- Comfort: Spoon-feeding may feel more comfortable and familiar for some mamas and may offer more control over what and how much their baby eats.
- Cultural or family traditions: From your mom, grandmother, great-grandmother, or mother-in-law, this weaning method is probably what they are most familiar with and what they may choose to follow.
- Medical or developmental issues: Some babies may have medical or developmental issues that make self-feeding through baby-led weaning more challenging or unsuitable.
- Personal preference: Ultimately, some mamas may prefer one method over the other and feel more comfortable and confident with it.
What are the Challenges that Come with Traditional Weaning/Spoon Feeding?
Just like BLW, traditional weaning also has its disadvantages that you may want to consider:
- Limited exposure to different textures and flavors: Pureed or spoon-fed foods may limit a baby's exposure to different textures and flavors, impacting their willingness to try new foods later on.
- Overfeeding: Spoon-feeding can sometimes lead to overfeeding, as parents may push their baby to eat more than they need or want. This can contribute to childhood obesity and other health issues.
- Difficulty transitioning to self-feeding: Babies who are spoon-fed may have difficulty transitioning to self-feeding later on, as they may be less familiar with different textures and may not have developed their motor skills as much.
- Increased risk of choking: Spoon-feeding may increase the risk of choking if parents do not pay close attention to their baby's cues and readiness for different textures and consistencies.
- Inconvenience and cost: Spoon-feeding can be more time-consuming and costly, as it often requires more preparation and purchasing of baby food products.
How do You know that your baby is ready for BLW?
Isn’t it so exciting to start feeding your little one solids? It’s a new chapter, and (sadly) it’s a sign that your baby is growing. However, it is important to be patient and only start when your precious one is ready.
But how do you know she/he’s ready? Luckily your little one will give you clues when s/he is ready for the big step. Here are the signs that you should be looking out for:
- Your baby can sit up unsupported or with minimal support for a few seconds.
- Your baby has good head control and can turn their head to clear their airway if needed.
- Your baby shows an interest in food and is reaching out to grab it when they see you eating.
- Your baby can bring objects to their mouth and is able to grasp food and bring it to their mouth.
- Your baby has lost the tongue-thrust reflex, which means they are able to move food to the back of their mouth and swallow it instead of pushing it out with their tongue.
But hey, mama, it's important to note that every baby develops at their own pace, and some babies may be ready for BLW earlier or later than others. So, it's always a good idea to consult with your pediatrician before starting any new feeding method to ensure that your baby is developmentally ready and to discuss any concerns or questions you may have.
Are you ready for BLW?
Now that you know your baby is ready for BLW, how do you know you’re up for the challenge? Here are some things that are important to know before you get started.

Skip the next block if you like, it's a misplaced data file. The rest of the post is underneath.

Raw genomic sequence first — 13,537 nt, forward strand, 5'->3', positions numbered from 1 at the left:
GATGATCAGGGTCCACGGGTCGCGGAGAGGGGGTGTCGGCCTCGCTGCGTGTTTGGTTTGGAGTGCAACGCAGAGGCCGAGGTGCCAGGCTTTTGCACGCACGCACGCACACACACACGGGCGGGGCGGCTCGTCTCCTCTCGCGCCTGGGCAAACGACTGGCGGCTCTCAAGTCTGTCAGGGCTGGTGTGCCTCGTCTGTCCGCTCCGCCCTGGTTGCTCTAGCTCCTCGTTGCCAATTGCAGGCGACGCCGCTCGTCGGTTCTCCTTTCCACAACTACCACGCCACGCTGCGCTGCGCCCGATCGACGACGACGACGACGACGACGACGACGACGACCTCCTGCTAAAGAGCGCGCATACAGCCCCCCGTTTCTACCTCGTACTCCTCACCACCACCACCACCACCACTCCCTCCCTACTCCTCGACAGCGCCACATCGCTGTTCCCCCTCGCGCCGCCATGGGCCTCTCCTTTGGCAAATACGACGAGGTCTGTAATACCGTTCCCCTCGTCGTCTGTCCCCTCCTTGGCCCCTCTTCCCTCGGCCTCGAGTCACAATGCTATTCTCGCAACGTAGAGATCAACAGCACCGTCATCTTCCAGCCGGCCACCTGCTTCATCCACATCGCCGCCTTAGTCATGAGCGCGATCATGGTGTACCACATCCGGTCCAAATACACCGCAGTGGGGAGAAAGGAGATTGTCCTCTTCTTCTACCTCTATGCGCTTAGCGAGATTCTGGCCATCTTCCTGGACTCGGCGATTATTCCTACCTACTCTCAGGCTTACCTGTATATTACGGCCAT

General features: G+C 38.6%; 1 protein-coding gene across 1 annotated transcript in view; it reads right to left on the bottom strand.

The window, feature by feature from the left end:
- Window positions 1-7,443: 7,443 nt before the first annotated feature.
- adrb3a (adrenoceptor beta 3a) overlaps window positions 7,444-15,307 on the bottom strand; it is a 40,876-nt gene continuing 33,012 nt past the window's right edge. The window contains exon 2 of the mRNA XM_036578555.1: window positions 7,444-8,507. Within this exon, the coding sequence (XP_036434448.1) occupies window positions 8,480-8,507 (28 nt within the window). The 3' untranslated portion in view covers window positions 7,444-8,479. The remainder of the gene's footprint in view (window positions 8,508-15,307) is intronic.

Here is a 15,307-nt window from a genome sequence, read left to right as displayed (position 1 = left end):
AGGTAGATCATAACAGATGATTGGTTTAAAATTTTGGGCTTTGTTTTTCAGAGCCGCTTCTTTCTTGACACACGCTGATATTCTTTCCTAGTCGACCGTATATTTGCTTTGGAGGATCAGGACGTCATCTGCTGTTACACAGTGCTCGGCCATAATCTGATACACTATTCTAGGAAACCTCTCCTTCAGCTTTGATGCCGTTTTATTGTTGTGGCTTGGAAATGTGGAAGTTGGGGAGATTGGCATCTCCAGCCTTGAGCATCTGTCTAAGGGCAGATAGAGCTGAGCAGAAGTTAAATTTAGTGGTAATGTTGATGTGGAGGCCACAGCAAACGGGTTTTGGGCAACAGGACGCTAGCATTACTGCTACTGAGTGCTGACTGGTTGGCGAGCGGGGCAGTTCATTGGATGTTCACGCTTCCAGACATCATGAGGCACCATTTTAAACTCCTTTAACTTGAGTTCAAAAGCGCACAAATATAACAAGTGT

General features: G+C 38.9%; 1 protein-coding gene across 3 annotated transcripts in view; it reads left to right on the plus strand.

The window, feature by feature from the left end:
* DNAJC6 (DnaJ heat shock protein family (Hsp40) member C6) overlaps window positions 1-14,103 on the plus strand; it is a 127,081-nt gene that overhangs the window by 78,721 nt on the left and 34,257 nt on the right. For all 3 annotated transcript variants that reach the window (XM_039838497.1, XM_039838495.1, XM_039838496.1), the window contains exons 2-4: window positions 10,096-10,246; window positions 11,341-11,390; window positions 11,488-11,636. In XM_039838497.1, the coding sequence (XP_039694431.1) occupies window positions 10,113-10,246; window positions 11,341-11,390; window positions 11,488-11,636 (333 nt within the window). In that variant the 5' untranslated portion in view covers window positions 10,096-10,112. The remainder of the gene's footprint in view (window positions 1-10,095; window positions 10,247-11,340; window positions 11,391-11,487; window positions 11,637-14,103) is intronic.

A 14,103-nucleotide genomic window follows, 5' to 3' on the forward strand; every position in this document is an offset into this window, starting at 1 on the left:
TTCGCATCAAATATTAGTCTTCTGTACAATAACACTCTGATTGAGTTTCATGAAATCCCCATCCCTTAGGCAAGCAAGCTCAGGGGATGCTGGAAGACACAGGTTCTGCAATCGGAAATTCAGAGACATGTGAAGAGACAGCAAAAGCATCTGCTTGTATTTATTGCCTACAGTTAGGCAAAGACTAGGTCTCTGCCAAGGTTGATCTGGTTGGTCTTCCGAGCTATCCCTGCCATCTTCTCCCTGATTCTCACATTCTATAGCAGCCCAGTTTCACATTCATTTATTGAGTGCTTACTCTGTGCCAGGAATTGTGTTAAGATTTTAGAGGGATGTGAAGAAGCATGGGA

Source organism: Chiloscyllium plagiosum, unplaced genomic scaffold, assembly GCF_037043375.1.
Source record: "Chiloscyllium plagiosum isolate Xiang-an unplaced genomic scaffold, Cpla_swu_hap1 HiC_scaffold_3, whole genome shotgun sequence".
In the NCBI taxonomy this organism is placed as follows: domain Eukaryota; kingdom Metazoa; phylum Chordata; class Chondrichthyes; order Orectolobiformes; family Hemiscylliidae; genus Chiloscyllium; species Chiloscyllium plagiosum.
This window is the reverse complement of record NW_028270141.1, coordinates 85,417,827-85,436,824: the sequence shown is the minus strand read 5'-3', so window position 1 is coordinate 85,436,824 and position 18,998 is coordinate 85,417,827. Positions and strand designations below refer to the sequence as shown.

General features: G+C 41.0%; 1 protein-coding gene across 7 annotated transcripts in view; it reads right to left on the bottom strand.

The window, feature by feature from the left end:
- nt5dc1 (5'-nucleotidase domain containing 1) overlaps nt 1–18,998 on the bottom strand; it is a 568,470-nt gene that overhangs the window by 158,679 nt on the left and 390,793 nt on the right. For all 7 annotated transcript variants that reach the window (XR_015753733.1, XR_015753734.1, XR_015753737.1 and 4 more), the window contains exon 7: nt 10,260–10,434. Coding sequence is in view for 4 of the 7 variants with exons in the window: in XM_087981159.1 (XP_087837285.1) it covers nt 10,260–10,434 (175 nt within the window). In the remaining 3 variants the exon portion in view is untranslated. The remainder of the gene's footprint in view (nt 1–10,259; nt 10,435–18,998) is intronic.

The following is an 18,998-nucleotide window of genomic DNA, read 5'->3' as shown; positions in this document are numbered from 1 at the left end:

- Learn infant CPR: Knowing what to do if your baby chokes on something is crucial, no matter your feeding approach. I highly recommend taking a live class so you can do the hands-on portion and be checked off for accuracy; it is not a skill you will need often, hopefully so you need to see how it is done.
- Understand choking vs. gagging: Know the difference between these two and how to respond appropriately.
- Educate yourself on high-risk choking foods: Some foods are more likely to cause choking in babies, so it's essential to be aware of them.
- Be aware of changes in your diet: Adult foods may not be suitable for babies, so adjust your ingredients and read labels carefully.
- Expect mess: Baby-led weaning can be a messy experience, so have a cleanup plan.
- Be present: Eating with your baby is good for safety and modeling good eating habits.
- Discuss your goals with your pediatrician: Let your pediatrician know about your approach and seek advice if necessary. Baby-led weaning may not be appropriate for all babies, so it's essential to consult with a medical professional.
How to begin the Journey into Baby-Led Weaning
I got you, mama! Changes are hard. I know it can sound scary, and feeling anxious about starting weaning your precious one is entirely normal.
But baby-led weaning is so much fun, so take a deep breath, grab your camera for those messy face photos, and get ready to turn your baby into a little foodie! Here are some steps to begin the journey into baby-led weaning:
- Start with soft, easy-to-grasp foods: Foods that are easy to grasp and have a soft texture are good choices for baby-led weaning. Examples include ripe avocado, cooked sweet potato or carrot sticks, banana slices, or steamed broccoli florets.
- Offer a variety of healthy foods: Fruits, vegetables, whole grains, and protein sources such as eggs, cheese, or tofu are always good options.
- Cut food into manageable pieces: Say no to choking! Avoid small and round foods, such as grapes or cherry tomatoes. You can also cut food into strips or pieces that are easy for your baby to hold and explore.
- Sit with your baby during mealtime: Always supervise your baby to ensure their safety while allowing them to explore the food at their own pace.
- Offer water in a cup: Just make sure it has a lid and a straw. This will help them practice drinking from a cup and develop their fine motor skills.
- Be patient: Flash news: baby-led weaning can be messy (just like how feeding a toddler is supposed to be) and your baby may not eat much in the beginning. So mama, be extra patient and let your baby explore and learn at their own pace.